What people are saying - Write a review
We haven't found any reviews in the usual places.
Other editions - View all
Favored Nation Treatment: An Analysis of the Most Favored Nation Clause with ...
Joseph Rogers Herod
No preview available - 2016
Favored Nation Treatment: An Analysis of the Most Favored Nation Clause ...
Joseph Rogers Herod
No preview available - 2018
according admitted advantage American applied authority become bill Britain British carried cent character charges citizens City claim coffee collected coming commerce common concession condition Congress consideration considered Constitution contract convention corporation Court demand discrimination duties on imports duty effect engaged enjoyed entering entitled equal equivalent established exchange exercise exist exports extended fact favored nation clause follows foreign foreign country France give given Government granted held higher imports imposed individuals inspection intended intercourse Justice land legislation levied limits Louisiana manufacture matter means ment nature navigation necessary object operation opinion original owner parties passed persons police ports Portugal prescribe prevent privilege prohibit protection question rates reciprocity regard regulations relations reside respect rule secured selling ship stipulation tion tonnage trade transportation treatment treaty United vessels wharf wine
Page 101 - Commerce, undoubtedly, is traffic, but it is something more; it is intercourse. It describes the commercial intercourse between nations, and parts of nations, in all its branches, and is regulated by prescribing rules for carrying on that intercourse.
Page 45 - The subject to be regulated is commerce; and our Constitution being, as was aptly said at the bar, one of enumeration, and not of definition, to ascertain the extent of the power, it becomes necessary to settle the meaning of the word.
Page 109 - The object of inspection laws, is to improve the quality of articles produced by the labor of a country; to fit them for exportation; or, it may be, for domestic use. They act upon the subject, before it becomes an article of foreign commerce, or of commerce among the states, and prepare it for that purpose.
Page 49 - The powers thus granted are not confined to the instrumentalities of commerce or the postal service known or in use when the Constitution was adopted, but they keep pace with the progress of the country and adapt themselves to the new developments of time and circumstances.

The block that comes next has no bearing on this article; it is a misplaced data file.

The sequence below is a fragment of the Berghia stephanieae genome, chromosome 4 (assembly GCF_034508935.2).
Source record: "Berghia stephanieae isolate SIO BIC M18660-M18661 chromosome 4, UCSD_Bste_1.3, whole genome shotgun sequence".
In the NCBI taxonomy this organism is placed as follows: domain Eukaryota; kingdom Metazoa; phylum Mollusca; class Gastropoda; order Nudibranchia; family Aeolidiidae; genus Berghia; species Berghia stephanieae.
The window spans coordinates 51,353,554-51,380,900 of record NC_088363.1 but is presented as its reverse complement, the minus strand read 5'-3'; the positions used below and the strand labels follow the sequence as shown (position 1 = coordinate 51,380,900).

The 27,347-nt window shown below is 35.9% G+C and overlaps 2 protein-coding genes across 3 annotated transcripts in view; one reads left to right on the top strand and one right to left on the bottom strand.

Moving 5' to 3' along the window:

Page 35 - A treaty, then, is a law of the land as an act of Congress is, whenever its provisions prescribe a rule by which the rights of the private citizen or subject may be determined. And when such rights are of a nature to be enforced in a court of justice, that court resorts to the treaty for a rule of decision for the case before it as it would to a statute.
Page 42 - It must dwell in the place of its creation, and cannot migrate to another sovereignty. But although it must live and have its being in that state only, yet it does not by any means follow that its existence there will not be recognised in other places ; and its residence in one state creates no insuperable objection to its power of contracting in another.
Page 56 - There must be a point of time when they cease to be governed exclusively by the domestic law and begin to be governed and protected by the national law of commercial regulation, and that moment seems to us to be a legitimate one for this purpose, in which they commence their final movement for transportation from the State of their origin to that of their destination.
Page 34 - A treaty is primarily a compact between independent nations. It depends for the enforcement of its provisions on the interest / and the honor of the governments which are parties to it. If ' these fail, its infraction becomes the subject of international negotiations and reclamations, so far as the injured party chooses to seek redress, which may in the end be enforced by actual war.
Page 57 - Whenever a commodity has begun to move as an article of trade from one state to another, commerce in that commodity between the states has commenced.' But this movement does not begin until the articles have been shipped or started for transportation from the one state to the other. The carrying of them in carts or other vehicles, or even floating them, to the depot where the journey is to commence is no part of that journey.